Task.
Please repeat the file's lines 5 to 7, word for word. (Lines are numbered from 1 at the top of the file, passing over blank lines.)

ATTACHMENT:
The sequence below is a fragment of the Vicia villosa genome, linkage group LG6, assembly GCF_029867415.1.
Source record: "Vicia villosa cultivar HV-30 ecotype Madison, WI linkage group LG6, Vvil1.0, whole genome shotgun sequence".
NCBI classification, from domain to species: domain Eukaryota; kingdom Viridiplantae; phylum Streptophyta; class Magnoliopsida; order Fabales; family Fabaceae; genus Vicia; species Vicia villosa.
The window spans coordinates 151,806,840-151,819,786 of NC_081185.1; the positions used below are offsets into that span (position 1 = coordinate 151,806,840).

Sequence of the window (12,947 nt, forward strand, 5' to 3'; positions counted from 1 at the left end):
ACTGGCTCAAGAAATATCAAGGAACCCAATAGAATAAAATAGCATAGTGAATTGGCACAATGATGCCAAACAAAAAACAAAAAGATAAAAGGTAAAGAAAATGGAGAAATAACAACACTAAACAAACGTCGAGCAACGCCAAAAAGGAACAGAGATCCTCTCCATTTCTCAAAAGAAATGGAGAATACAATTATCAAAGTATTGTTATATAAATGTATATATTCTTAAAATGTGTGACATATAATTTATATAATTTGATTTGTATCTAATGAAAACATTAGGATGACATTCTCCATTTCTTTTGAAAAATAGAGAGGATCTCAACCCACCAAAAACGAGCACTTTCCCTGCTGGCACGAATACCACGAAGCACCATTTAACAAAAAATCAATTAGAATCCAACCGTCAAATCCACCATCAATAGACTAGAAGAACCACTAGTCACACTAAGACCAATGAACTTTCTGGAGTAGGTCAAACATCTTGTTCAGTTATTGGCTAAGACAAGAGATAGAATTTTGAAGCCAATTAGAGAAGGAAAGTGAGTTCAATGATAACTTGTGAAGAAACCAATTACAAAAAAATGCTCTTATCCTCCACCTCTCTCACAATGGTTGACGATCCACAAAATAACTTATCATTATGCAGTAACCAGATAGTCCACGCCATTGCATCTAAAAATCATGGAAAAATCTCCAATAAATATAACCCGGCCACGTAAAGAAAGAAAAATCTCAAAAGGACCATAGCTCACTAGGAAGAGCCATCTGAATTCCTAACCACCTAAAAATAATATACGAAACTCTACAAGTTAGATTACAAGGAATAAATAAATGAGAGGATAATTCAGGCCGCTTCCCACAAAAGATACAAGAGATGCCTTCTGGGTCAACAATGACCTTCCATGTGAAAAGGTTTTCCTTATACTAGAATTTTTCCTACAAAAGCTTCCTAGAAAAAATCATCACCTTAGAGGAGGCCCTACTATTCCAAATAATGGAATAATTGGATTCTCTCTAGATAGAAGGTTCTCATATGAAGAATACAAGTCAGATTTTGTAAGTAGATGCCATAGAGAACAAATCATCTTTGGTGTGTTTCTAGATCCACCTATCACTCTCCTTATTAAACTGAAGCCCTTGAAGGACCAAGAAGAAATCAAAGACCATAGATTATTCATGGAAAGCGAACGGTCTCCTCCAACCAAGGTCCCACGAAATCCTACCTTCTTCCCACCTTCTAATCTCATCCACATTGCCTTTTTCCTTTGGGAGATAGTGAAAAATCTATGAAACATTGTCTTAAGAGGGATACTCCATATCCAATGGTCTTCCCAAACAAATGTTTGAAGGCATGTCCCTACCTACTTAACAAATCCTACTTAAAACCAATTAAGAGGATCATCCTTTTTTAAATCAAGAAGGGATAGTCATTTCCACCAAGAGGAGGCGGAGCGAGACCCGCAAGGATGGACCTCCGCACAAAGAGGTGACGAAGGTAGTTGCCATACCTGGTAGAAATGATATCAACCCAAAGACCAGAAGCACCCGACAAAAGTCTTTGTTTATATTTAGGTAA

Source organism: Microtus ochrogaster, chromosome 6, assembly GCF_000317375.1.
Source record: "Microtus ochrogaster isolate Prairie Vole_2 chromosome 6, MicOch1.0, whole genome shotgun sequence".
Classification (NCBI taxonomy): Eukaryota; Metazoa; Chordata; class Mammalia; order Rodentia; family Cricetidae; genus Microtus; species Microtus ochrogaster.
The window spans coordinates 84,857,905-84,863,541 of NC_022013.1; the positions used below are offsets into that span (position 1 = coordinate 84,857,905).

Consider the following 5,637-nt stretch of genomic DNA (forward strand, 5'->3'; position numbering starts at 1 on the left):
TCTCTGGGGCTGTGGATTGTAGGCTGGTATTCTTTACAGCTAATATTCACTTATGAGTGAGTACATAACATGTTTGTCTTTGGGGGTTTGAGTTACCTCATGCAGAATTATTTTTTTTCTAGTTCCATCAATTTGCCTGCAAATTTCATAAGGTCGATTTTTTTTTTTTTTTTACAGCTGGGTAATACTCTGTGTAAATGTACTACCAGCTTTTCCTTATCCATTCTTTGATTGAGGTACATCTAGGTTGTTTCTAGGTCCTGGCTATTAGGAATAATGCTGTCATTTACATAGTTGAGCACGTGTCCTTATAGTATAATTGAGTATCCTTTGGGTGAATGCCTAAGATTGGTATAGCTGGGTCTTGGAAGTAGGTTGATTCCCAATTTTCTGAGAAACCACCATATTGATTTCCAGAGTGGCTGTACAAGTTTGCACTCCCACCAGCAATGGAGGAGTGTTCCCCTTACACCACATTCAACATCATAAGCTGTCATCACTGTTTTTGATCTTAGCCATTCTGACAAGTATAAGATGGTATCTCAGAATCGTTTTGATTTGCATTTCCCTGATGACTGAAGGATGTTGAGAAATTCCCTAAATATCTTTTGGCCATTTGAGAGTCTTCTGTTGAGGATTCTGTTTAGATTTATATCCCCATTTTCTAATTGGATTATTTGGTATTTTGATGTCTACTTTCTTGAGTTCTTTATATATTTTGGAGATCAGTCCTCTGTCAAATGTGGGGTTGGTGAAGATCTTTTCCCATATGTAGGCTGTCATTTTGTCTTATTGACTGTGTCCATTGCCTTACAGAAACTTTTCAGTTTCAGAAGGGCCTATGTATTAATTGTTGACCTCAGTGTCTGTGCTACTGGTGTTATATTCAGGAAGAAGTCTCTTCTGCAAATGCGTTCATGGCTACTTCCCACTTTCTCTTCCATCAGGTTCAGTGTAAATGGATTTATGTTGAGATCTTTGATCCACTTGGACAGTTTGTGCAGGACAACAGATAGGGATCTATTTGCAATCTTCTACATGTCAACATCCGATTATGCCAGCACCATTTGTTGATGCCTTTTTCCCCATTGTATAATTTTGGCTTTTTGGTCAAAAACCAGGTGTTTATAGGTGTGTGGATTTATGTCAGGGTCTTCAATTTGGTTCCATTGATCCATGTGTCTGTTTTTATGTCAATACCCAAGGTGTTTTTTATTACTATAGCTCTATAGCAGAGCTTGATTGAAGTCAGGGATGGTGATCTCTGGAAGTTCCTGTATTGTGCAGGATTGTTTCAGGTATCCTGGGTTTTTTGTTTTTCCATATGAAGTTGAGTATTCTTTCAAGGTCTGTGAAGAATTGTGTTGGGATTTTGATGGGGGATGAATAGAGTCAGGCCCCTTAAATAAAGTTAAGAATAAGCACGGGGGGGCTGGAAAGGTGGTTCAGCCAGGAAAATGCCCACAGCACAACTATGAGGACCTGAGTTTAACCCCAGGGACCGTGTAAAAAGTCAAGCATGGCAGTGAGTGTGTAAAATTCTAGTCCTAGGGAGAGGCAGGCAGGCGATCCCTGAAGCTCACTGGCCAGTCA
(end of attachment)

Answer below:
Sequence of the window (12,947 nt, forward strand, 5' to 3'; positions counted from 1 at the left end):
ACTGGCTCAAGAAATATCAAGGAACCCAATAGAATAAAATAGCATAGTGAATTGGCACAATGATGCCAAACAAAAAACAAAAAGATAAAAGGTAAAGAAAATGGAGAAATAACAACACTAAACAAACGTCGAGCAACGCCAAAAAGGAACAGAGATCCTCTCCATTTCTCAAAAGAAATGGAGAATACAATTATCAAAGTATTGTTATATAAATGTATATATTCTTAAAATGTGTGACATATAATTTATATAATTTGATTTGTATCTAATGAAAACATTAGGATGACATTCTCCATTTCTTTTGAAAAATAGAGAGGATCTCAACCCACCAAAAACGAGCACTTTCCCTGCTGGCACGAATACCACGAAGCACCATTTAACAAAAAATCAATTAGAATCCAACCGTCAAATCCACCATCAATAGACTAGAAGAACCACTAGTCACACTAAGACCAATGAACTTTCTGGAGTAGGTCAAACATCTTGTTCAGTTATTGGCTAAGACAAGAGATAGAATTTTGAAGCCAATTAGAGAAGGAAAGTGAGTTCAATGATAACTTGTGAAGAAACCAATTACAAAAAAATGCTCTTATCCTCCACCTCTCTCACAATGGTTGACGATCCACAAAATAACTTATCATTATGCAGTAACCAGATAGTCCACGCCATTGCATCTAAAAATCATGGAAAAATCTCCAATAAATATAACCCGGCCACGTAAAGAAAGAAAAATCTCAAAAGGACCATAGCTCACTAGGAAGAGCCATCTGAATTCCTAACCACCTAAAAATAATATACGAAACTCTACAAGTTAGATTACAAGGAATAAATAAATGAGAGGATAATTCAGGCCGCTTCCCACAAAAGATACAAGAGATGCCTTCTGGGTCAACAATGACCTTCCATGTGAAAAGGTTTTCCTTATACTAGAATTTTTCCTACAAAAGCTTCCTAGAAAAAATCATCACCTTAGAGGAGGCCCTACTATTCCAAATAATGGAATAATTGGATTCTCTCTAGATAGAAGGTTCTCATATGAAGAATACAAGTCAGATTTTGTAAGTAGATGCCATAGAGAACAAATCATCTTTGGTGTGTTTCTAGATCCACCTATCACTCTCCTTATTAAACTGAAGCCCTTGAAGGACCAAGAAGAAATCAAAGACCATAGATTATTCATGGAAAGCGAACGGTCTCCTCCAACCAAGGTCCCACGAAATCCTACCTTCTTCCCACCTTCTAATCTCATCCACATTGCCTTTTTCCTTTGGGAGATAGTGAAAAATCTATGAAACATTGTCTTAAGAGGGATACTCCATATCCAATGGTCTTCCCAAACAAATGTTTGAAGGCATGTCCCTACCTACTTAACAAATCCTACTTAAAACCAATTAAGAGGATCATCCTTTTTTAAATCAAGAAGGGATAGTCATTTCCACCAAGAGGAGGCGGAGCGAGACCCGCAAGGATGGACCTCCGCACAAAGAGGTGACGAAGGTAGTTGCCATACCTGGTAGAAATGATATCAACCCAAAGACCAGAAGCACCCGACAAAAGTCTTTGTTTATATTTAGGTAA

Source organism: Microtus ochrogaster, chromosome 6, assembly GCF_000317375.1.